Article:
The act provides that "The term 'dealer' shall include every person or company, other than a salesman [whose registration is provided for elsewhere in the statute], who engages for profit . . . . . . in selling, offering for sale or delivery, or soliciting subscriptions to or orders for, or undertaking to dispose of, or to invite offers for or inquiries about, or dealing in any manner in, any security or securities within this state." It then enumerates twelve exceptions to the above broad definition of dealer, saying that "None of the following transactions shall constitute the person or company engaged therein a 'dealer' within the meaning of this act." Appellant contends that many of the "transactions" referred to could not, on any reasonable basis, be classified separately for purposes of legislation without causing the acts covering them to be special in character, and, therefore, it follows that, by excepting from the general definition of dealer persons handling such transactions, the legislature enacted special legislation.
Section 34 states that "The provisions of this act are severable, and, in the event that any provision thereof should be declared unconstitutional, it is hereby declared that the remaining provisions would have been enacted notwithstanding such judicial determination of the invalidity of any particular provision or provisions in any respect." While the efficacy of this modern legislative provision has not heretofore been particularly discussed by us, it is referred to, and its effectiveness conceded, in the recent case of Com. v. Snyder, 279 Pa. 234, 244. Without reviewing in detail the relevant authorities, it may be said that wherever part of an act found to be unconstitutional can be severed from the rest of the statute without destroying its entirety of thought, a saving clause, such as we have here, creates a presumption that the legislature would have passed the act notwithstanding its unconstitutional parts, always leaving open, however, the questions whether the statute in its reduced form remains a workable piece of legislation, or, for any other reason, is unconstitutional: in support of this conclusion of law, see Rothermel v. Meyerle, 136 Pa. 250, 265; Booth Flinn, Ltd., v. Miller, 237 Pa. 297, 309; State v. Hackmann, 205 S.W. (Mo.) 12, 14; Nixon v. Allen, 234 S.W. (Ark.) 45, 47; Springfield G. E. Co. v. City of Springfield, 292 Ill. 236, 126 N.E. 739, 743; State v. Howat, 191 Pac. (Kans.) 585, 588; Wattles v. Upjohn, 179 N.W. (Mich.) 335, 343; People v. Mason, 186 N.Y. Supp. 215, 225; Shea v. North-Butte Mining Co., 179 Pac. (Mont.) 499, 504; People v. Travis, 231 N.Y. 339, 132 N.E. 109, 112, 15 Am. L. R. 1319; Nipges v. Thornton, 119 Wn. 464, 206 P. 17; Connolly v. Union S. P. Co., 184 U.S. 540, 565.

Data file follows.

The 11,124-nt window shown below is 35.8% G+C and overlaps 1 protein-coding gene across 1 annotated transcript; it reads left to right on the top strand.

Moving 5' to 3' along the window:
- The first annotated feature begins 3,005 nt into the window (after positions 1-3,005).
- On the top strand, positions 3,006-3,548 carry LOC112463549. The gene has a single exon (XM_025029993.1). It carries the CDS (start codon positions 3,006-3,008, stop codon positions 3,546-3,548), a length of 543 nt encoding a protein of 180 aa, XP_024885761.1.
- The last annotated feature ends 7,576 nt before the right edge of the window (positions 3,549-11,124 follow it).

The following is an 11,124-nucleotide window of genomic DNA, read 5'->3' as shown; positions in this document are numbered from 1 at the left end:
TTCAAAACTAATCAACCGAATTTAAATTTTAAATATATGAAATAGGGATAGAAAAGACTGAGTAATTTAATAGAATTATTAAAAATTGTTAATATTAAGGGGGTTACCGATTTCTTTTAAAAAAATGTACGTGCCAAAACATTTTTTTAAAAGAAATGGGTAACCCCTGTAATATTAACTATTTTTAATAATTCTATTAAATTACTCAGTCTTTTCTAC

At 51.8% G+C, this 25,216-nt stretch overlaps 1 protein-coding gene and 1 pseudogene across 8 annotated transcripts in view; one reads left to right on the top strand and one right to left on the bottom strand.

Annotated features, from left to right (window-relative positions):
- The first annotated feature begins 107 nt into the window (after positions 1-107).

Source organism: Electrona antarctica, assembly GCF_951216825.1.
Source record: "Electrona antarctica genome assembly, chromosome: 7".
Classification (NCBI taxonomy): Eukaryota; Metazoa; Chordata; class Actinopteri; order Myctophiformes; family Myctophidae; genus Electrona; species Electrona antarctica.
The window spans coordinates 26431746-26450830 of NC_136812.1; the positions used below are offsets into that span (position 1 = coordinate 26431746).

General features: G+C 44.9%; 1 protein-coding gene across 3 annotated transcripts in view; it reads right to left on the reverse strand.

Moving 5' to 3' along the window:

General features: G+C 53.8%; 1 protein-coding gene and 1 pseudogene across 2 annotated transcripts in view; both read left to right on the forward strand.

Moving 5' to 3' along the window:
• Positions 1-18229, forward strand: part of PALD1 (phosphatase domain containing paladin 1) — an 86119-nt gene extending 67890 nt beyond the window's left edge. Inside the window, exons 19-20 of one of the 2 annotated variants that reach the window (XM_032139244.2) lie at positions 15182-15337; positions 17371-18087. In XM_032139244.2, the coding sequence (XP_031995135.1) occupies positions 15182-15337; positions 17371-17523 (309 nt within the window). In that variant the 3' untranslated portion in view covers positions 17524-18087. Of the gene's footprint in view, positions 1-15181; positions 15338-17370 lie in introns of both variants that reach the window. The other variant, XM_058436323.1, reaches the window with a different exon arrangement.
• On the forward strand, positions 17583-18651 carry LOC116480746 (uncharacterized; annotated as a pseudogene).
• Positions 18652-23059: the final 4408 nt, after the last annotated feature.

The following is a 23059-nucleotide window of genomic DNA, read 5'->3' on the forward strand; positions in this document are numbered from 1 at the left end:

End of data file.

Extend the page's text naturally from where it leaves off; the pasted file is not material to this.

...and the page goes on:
When the saving clause in section 34 is considered, we cannot hold the Securities Act unconstitutional. It may be, though we do not so decide, that some of the twelve exceptions above referred to will fall when directly attacked in a proper case; but, even should this occur, we are of opinion that the act still could stand as a workable piece of legislation; and, such being the fact, we abide by the legislative declaration that it would have been passed without those parts, if any, which later might be declared unconstitutional.
We have not overlooked the contention, ably made by counsel who filed a brief under rule 61 of this court, to the effect that, if all the exceptions to the general definition of dealer be stricken down, the title to the statute becomes misleading because it refers to the legislation as "An act for the registration and regulation of certain individuals and entities selling . . . . . . securities defined herein," etc.; whereas, with the several exceptions eliminated, the act would be one for the registration of all individuals selling all kinds of securities. It is sufficient answer to this contention to say that the title to an act is adequate if phrased so as to put on investigation as to its contents all persons thereby affected; this the present title certainly does. In other words, no one who deals in securities as a business would be so misled by this title as to think his case not covered by the act and, for that reason, forego an investigation which, if the title were more general, he might have made.